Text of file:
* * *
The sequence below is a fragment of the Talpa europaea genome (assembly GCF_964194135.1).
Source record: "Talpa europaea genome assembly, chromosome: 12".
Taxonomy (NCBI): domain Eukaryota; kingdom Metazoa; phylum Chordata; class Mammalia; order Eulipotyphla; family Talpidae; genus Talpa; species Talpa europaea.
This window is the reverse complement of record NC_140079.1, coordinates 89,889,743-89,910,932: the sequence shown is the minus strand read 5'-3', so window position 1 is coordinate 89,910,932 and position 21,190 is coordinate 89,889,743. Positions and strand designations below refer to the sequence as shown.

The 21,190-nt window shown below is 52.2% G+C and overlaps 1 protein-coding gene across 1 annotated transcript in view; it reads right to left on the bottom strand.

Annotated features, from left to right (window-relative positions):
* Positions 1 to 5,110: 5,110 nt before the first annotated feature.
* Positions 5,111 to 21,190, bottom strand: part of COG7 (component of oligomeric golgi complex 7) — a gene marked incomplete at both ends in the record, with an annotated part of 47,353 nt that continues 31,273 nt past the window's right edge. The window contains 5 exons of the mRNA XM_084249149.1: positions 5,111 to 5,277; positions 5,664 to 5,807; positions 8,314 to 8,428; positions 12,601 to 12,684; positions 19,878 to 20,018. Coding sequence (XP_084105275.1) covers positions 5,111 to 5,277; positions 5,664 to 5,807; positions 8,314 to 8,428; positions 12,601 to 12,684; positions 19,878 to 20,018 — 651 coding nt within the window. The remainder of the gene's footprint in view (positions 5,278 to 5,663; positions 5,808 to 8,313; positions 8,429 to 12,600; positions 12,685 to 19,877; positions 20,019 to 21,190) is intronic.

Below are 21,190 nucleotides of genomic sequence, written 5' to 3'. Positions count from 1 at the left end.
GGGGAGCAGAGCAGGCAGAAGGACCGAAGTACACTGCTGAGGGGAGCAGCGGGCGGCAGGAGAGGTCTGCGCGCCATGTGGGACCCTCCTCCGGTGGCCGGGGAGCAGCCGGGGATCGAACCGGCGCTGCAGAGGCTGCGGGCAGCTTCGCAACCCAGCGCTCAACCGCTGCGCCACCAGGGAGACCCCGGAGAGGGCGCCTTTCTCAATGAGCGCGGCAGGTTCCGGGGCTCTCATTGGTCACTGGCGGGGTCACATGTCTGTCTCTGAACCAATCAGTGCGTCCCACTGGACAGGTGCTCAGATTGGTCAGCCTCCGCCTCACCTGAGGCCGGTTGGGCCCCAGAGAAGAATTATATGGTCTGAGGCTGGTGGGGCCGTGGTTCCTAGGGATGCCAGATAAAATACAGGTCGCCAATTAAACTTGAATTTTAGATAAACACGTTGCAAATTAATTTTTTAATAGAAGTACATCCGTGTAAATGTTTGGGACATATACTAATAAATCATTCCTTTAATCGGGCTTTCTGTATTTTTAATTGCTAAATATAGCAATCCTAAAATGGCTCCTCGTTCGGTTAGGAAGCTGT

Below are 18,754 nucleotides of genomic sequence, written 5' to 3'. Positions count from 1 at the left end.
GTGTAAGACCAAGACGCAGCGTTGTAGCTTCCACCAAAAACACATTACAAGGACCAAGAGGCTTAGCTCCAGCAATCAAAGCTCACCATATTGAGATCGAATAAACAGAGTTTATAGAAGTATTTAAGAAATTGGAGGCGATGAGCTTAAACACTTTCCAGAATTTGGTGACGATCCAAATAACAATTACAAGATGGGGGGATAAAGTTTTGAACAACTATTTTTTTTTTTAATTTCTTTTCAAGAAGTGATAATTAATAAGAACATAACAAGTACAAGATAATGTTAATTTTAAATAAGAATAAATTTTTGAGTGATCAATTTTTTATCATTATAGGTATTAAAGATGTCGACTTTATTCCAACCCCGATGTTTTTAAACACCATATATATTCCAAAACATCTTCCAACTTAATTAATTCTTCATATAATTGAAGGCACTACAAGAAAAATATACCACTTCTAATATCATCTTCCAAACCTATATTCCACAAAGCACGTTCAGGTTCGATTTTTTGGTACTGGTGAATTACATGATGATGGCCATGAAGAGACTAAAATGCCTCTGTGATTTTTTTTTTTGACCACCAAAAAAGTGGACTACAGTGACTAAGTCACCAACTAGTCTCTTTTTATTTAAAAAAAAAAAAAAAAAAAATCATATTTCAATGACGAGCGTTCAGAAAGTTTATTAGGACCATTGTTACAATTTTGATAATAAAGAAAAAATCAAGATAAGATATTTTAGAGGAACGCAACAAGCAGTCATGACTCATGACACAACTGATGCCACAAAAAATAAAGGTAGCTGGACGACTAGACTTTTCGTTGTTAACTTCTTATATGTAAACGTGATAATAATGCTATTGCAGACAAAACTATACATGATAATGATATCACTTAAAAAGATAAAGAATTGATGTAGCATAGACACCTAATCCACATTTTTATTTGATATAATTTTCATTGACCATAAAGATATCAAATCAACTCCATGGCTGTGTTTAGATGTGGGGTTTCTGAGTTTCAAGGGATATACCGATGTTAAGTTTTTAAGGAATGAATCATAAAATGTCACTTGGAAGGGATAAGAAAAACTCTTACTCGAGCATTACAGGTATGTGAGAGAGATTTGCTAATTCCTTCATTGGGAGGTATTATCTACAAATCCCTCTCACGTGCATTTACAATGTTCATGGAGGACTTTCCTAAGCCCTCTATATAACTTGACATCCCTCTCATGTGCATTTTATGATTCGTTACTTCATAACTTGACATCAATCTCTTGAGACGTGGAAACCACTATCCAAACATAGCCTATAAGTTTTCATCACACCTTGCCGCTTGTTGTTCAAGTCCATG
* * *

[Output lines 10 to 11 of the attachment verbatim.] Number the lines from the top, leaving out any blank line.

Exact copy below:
GGGGAGCAGAGCAGGCAGAAGGACCGAAGTACACTGCTGAGGGGAGCAGCGGGCGGCAGGAGAGGTCTGCGCGCCATGTGGGACCCTCCTCCGGTGGCCGGGGAGCAGCCGGGGATCGAACCGGCGCTGCAGAGGCTGCGGGCAGCTTCGCAACCCAGCGCTCAACCGCTGCGCCACCAGGGAGACCCCGGAGAGGGCGCCTTTCTCAATGAGCGCGGCAGGTTCCGGGGCTCTCATTGGTCACTGGCGGGGTCACATGTCTGTCTCTGAACCAATCAGTGCGTCCCACTGGACAGGTGCTCAGATTGGTCAGCCTCCGCCTCACCTGAGGCCGGTTGGGCCCCAGAGAAGAATTATATGGTCTGAGGCTGGTGGGGCCGTGGTTCCTAGGGATGCCAGATAAAATACAGGTCGCCAATTAAACTTGAATTTTAGATAAACACGTTGCAAATTAATTTTTTAATAGAAGTACATCCGTGTAAATGTTTGGGACATATACTAATAAATCATTCCTTTAATCGGGCTTTCTGTATTTTTAATTGCTAAATATAGCAATCCTAAAATGGCTCCTCGTTCGGTTAGGAAGCTGT

Below are 18,754 nucleotides of genomic sequence, written 5' to 3'. Positions count from 1 at the left end.